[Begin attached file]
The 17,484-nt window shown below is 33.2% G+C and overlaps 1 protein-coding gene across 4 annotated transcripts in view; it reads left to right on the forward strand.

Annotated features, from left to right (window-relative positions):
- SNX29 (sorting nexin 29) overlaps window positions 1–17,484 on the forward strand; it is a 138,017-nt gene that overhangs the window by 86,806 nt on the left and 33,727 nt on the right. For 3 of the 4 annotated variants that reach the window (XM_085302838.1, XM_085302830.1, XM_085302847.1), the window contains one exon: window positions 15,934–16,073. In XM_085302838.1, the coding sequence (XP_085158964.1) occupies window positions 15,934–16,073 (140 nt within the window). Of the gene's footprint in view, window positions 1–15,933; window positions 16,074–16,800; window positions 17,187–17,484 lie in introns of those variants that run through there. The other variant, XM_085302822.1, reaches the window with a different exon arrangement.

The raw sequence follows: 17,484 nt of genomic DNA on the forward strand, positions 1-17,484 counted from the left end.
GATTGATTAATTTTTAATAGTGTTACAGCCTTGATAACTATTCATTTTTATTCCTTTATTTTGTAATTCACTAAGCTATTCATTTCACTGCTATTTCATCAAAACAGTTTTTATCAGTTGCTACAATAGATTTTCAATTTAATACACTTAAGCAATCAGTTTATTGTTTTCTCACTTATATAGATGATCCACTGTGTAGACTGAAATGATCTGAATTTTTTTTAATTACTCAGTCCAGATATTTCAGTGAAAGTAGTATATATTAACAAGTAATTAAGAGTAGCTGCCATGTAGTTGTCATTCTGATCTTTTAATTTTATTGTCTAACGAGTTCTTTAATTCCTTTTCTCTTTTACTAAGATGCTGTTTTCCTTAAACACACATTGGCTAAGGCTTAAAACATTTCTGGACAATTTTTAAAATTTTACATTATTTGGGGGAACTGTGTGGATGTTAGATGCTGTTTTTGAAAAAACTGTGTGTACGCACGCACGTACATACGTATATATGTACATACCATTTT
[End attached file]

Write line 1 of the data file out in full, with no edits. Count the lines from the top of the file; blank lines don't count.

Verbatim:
The 17,484-nt window shown below is 33.2% G+C and overlaps 1 protein-coding gene across 4 annotated transcripts in view; it reads left to right on the forward strand.